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As Kavanaugh hearings stir sexual trauma survivors’ memories, crisis centers are ready

As Christine Blasey Ford testifies about sexual assault allegations against Brett Kavanaugh Thursday, rape crisis centers around the region are seeing an increase in calls from sexual assault survivors — some saying the hearing is reviving old trauma and others finding it empowering.

Christine Blasey Ford testifies during the Senate Judiciary Committee hearing, Thursday with her attorneys Debra Katz and Michael Bromwich.
Christine Blasey Ford testifies during the Senate Judiciary Committee hearing, Thursday with her attorneys Debra Katz and Michael Bromwich.Read more(Tom Williams/Pool Image via AP)

As Christine Blasey Ford testified about sexual assault allegations against Supreme Court nominee Brett Kavanaugh on Thursday, crisis centers around the Philadelphia region said they had seen an increase in calls from sexual assault survivors, in equal part traumatized by the details they heard, and empowered by seeing a woman tell her story so publicly.

"For some people it's throwing them into action," said Karen Baker, chief executive officer of the Pennsylvania Coalition Against Rape, which represents 48 crisis centers across the state. "They'll say, 'I hadn't been vocal about this before, but I'm going to be now.' But other people are driven more into silence."

The National Sexual Assault Hotline estimated its call volume increased 147 percent above normal on Thursday, according to a spokesperson for the Rape, Abuse & Incest National Network, which runs the hotline. Most local rape crisis centers don't fully analyze their call data until the end of a month, but they say they have been noticing a marked increase in callers in recent weeks as allegations against Kavanaugh have been in the news.

Ford has accused Kavanaugh of holding her down and drunkenly groping her at a high school party. Deborah Ramirez, a classmate of Kavanaugh's at Yale University, said he exposed himself to her in college. A third woman, Julie Swetnick, came forward Wednesday, claiming Kavanaugh spiked drinks at a high school party where she was gang-raped, though she did not say he participated in the attack. Kavanaugh has denied all allegations.

As Ford's testimony was underway Thursday, C-SPAN, which was broadcasting the hearing along with most major networks, reported people were calling in with their own stories of sexual violence.

Democratic Sen. Chris Coons of Delaware said three women reached out to him within the span of an hour, saying they are victims of sexual assault, too. "It is striking how many survivors of sexual assault are watching and choosing this moment to come forward with their accounts," he said.

Many callers are recognizing certain childhood experiences as sexual assault for the first time, said Erin Slight, supervisor of direct services at the Victim Services Center of Montgomery County. "That kind of behavior might have been normalized in the past," Slight said. "But now people are being given words to name it. They realize what happened, and they can call. That is powerful."

While she did not have data for this month, Slight said, during past events that brought sexual violence to the national spotlight — like Bill Cosby's trial and sentencing, and the Jerry Sandusky scandal at Pennsylvania State University — call volume increased about 25 percent. She expects the numbers will be similar in response to the Kavanaugh hearings.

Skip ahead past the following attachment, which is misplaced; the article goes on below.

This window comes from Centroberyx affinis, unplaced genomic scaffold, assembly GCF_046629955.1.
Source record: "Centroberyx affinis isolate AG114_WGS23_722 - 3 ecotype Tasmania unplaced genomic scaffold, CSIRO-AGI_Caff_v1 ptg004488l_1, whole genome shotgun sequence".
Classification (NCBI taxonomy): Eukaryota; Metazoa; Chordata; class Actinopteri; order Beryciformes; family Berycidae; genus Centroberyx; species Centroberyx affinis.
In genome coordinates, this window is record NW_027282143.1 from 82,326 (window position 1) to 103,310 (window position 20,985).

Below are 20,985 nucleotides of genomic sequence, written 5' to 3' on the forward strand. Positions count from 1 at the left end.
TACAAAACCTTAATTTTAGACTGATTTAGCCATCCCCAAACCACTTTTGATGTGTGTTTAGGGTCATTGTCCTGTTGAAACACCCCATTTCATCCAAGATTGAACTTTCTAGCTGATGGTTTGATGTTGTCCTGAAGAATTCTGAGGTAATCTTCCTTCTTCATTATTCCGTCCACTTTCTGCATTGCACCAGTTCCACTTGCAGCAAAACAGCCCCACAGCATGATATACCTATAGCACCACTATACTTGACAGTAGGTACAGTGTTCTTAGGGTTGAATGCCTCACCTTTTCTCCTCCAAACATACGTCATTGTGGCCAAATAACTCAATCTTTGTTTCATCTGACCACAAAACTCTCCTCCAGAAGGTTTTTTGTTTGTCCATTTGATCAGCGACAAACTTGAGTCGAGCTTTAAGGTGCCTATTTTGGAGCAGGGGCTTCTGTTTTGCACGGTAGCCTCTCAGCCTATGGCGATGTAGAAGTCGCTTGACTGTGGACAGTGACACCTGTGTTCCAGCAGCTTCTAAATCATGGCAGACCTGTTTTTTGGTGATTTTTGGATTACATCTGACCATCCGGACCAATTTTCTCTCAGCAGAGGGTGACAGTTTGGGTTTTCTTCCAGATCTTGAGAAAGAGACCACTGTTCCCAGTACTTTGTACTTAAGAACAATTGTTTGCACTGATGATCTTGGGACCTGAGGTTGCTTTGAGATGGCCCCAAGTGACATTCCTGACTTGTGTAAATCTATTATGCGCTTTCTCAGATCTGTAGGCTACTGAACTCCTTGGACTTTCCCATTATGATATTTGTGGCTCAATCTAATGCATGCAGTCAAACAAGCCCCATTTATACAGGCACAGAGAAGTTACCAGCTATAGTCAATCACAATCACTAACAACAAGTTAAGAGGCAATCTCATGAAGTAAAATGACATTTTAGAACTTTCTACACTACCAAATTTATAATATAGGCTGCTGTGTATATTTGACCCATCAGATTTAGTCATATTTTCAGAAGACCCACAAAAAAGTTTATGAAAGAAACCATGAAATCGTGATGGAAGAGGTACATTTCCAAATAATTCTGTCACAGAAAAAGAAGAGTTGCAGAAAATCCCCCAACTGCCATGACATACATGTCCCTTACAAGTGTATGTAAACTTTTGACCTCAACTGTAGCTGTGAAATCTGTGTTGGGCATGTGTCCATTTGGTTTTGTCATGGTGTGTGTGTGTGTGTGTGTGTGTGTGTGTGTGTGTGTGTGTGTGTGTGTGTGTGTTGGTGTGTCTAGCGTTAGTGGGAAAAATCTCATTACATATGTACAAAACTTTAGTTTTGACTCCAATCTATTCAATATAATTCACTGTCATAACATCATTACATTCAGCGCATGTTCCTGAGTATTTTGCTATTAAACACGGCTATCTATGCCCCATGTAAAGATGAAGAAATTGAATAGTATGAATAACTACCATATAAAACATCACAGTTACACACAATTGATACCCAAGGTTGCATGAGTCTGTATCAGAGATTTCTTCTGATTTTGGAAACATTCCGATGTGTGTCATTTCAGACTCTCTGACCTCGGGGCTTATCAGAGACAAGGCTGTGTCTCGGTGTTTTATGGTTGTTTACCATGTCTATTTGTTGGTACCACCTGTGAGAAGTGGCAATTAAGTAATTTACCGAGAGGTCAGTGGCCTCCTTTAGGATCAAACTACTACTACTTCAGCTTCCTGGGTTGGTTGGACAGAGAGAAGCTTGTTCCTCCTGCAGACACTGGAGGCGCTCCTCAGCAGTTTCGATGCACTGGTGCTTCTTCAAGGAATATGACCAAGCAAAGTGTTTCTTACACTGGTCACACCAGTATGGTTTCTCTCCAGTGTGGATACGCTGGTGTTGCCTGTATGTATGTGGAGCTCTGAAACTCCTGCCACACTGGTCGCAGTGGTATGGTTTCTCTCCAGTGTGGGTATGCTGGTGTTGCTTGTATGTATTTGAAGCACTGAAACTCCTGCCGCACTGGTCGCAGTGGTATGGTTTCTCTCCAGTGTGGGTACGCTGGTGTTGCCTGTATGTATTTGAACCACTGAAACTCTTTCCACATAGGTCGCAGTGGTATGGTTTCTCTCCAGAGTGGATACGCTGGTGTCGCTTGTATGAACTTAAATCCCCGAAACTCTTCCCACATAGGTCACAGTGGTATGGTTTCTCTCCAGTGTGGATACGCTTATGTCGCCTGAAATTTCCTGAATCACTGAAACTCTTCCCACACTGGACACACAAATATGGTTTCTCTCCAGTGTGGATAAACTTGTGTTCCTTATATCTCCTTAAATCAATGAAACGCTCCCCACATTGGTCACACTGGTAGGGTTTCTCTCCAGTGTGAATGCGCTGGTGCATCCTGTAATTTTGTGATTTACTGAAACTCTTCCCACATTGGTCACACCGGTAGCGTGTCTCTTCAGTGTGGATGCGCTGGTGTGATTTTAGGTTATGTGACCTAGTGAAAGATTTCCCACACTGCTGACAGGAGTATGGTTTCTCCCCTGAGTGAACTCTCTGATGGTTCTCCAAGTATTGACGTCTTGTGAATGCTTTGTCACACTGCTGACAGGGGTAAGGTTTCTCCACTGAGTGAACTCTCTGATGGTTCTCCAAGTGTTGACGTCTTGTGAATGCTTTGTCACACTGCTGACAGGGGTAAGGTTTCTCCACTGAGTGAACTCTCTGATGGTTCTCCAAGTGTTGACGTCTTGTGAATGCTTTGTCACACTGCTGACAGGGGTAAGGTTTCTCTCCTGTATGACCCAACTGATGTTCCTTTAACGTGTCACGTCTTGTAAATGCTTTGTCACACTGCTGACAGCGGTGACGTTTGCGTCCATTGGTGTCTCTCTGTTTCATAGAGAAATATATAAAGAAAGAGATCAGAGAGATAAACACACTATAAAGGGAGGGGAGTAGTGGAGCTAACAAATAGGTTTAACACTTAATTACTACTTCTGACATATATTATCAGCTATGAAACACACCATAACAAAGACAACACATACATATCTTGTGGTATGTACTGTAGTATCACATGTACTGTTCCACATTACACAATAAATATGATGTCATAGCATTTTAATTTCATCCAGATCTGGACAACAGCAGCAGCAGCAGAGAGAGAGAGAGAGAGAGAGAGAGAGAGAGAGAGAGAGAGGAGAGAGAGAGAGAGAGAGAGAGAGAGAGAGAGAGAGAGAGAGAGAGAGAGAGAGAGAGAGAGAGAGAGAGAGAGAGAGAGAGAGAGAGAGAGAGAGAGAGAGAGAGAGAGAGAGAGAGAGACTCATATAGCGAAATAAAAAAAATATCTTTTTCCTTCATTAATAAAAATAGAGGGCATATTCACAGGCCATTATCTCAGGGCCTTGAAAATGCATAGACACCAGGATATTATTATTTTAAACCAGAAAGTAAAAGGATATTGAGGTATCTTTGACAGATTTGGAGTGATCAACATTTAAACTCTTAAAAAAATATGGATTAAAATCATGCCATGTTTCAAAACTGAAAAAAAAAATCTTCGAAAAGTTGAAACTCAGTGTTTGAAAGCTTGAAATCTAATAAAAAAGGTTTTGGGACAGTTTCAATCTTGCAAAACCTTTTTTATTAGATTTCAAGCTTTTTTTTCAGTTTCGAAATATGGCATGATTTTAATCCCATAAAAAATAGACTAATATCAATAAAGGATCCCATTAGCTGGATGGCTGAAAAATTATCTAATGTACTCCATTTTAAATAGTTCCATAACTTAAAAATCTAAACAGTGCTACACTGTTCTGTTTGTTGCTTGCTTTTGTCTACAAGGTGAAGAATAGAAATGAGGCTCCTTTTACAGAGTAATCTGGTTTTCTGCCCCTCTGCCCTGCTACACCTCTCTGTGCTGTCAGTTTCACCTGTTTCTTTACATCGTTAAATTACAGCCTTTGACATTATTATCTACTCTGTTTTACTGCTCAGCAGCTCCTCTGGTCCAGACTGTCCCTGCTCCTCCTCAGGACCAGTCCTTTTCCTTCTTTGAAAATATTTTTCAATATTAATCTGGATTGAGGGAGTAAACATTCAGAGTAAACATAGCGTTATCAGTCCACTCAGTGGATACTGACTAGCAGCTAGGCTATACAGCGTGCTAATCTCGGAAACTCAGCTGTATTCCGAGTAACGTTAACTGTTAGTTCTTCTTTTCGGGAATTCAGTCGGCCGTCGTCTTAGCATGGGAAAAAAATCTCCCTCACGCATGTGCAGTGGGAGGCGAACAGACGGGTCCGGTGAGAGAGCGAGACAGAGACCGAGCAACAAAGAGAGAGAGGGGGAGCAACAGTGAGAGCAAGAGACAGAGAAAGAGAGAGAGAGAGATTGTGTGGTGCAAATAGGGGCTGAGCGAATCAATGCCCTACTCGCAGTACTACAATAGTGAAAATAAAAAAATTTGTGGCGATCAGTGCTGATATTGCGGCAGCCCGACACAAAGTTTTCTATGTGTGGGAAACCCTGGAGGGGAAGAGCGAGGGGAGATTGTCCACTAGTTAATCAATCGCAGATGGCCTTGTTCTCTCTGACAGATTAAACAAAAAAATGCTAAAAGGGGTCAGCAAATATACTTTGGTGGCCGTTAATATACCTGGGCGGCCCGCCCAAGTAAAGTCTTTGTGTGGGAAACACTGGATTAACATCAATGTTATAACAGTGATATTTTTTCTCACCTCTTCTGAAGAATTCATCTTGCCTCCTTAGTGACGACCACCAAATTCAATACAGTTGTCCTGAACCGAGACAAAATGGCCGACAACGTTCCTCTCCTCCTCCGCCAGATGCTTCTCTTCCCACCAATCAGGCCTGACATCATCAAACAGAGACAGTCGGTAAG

But not all the calls reflect empowerment. For some survivors, watching Ford's testimony is having a darker effect. Hearing skeptical senators can bring back memories of being shamed and doubted. That can lead to low self-esteem and isolation, Slight said. It might dissuade some from calling or seeking services at all.

Many are recognizing the toll sexual trauma has taken on their lives for years, Baker said. Seeing Ford testify about her post-traumatic stress disorder, claustrophobia, and fear of flying may help others realize that their insomnia or panic attacks may be connected to their own history of trauma.

It can lead to a lot of conflicting feelings, Baker said. Most survivors want to stand in solidarity with Ford — some have even contacted the coalition to organize demonstrations — but many also fear facing the same backlash as Ford, who has received death threats.

Survivors need to handle their feelings whatever way is best for them, Baker said. If they're feeling overwhelmed, they should consider turning off the TV, putting down the cell phone, and taking a walk instead. Going for a run, interacting with pets, or taking a drive can all help.

She also recommended reaching out to a friend, family member, or local crisis center. Many have 24/7 hotlines and online chat rooms that can provide support.

"Sometimes it's 2 a.m. and people can't go to sleep because that's all they can think about," said Gina Ridge, who helps coordinate victim services at the Center for Family Services in Camden. "We're there for them to talk and help them work through it."

The center has seen demand for its online chat room double in recent weeks. Ridge said the center has helped people access counseling services or begin the process of pressing charges. (There is no statute of limitations on sexual assault charges in New Jersey.)

"People are wanting to speak up because they feel like other people have, and they might be believed at this point in their life," Ridge said.

If you need help, call the National Sexual Assault Hotline at 1-800-656-4673. You can find your local rape crisis center by searching a national database, For services in Pennsylvania, visit, and for Southern New Jersey, visit